Irish woman wins discrimination case

Warwick University has been ordered to pay £35,000 in compensation after an employment tribunal ruled that it had failed to hire a potential employee purely because she was Irish, according to the Guardian.

Patricia Walls, from Northern Ireland, was interviewed for a post as a research fellow in 2005, the aim of the job being to find out how to improve mental health services for ethnic minorities.

When Ms Walls was told during the interview that the minorities covered would be those from Afro-Caribbean and south Asian communities, she suggested the project should also cover the Irish and Chinese.

Ms Walls was passed over for the job for someone with much less experience, who had not even completed a PhD nor submitted a CV.

The interview panel members admitted to not having familiarised themselves with the university's equality and recruitment policies in the main and had assessed applicants on interview performance rather than the advertised criteria.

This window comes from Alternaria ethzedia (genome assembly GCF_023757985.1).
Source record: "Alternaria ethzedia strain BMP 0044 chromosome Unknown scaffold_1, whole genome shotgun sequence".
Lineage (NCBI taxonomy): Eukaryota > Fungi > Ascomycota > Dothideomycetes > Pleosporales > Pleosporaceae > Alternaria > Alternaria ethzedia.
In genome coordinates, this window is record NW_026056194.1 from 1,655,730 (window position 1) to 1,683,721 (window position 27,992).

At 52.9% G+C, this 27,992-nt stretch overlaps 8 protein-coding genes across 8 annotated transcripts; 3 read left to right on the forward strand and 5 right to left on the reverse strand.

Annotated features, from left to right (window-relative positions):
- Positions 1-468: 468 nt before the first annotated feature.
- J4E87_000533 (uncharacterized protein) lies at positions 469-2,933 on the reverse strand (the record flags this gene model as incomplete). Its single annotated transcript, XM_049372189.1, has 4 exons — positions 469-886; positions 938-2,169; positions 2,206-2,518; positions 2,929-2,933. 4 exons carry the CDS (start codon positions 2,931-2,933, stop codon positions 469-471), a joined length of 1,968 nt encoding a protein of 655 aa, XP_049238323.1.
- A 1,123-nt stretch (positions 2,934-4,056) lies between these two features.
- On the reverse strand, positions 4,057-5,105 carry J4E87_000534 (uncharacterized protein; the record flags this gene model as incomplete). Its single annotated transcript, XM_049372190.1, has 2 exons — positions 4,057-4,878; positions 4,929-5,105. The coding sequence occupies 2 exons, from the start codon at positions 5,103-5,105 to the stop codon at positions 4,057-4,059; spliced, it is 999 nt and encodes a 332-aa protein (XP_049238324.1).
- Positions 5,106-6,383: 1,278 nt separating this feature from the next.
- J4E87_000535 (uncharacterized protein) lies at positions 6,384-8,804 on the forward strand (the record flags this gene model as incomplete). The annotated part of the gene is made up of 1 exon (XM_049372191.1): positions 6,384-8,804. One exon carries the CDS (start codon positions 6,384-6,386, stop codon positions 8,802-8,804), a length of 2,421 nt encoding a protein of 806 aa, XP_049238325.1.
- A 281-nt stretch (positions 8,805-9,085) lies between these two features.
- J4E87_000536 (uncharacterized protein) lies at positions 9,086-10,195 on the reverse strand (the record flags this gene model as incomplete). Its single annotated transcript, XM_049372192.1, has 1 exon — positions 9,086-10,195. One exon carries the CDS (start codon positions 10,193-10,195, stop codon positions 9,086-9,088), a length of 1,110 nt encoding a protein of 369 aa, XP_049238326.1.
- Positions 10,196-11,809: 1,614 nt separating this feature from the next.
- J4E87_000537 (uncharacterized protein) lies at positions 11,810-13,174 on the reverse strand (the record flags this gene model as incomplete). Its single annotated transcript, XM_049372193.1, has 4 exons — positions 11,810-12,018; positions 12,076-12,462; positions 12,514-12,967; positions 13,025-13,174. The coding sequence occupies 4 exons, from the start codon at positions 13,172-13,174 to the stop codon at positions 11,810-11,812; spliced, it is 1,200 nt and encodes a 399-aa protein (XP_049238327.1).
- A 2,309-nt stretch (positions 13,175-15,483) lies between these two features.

The tribunal concluded that Ms Walls was not considered for the job because interviewers assumed that she would not be committed to the project unless it included the Irish community - an assumption that could only be made about an Irish national.

Ms Walls was told that the tribunal found that the reasons interviewers gave for passing her over for the job were "very misleading", especially as she had been told the successful candidate held a full PhD.

Warwick University plans to appeal the charges of race discrimination and payment of compensation for loss of earnings and injury to feelings is on hold.

Anyone who feels they have been unfairly discriminated against in the workplace should contact their solicitor for advice.

Contact us for legal advice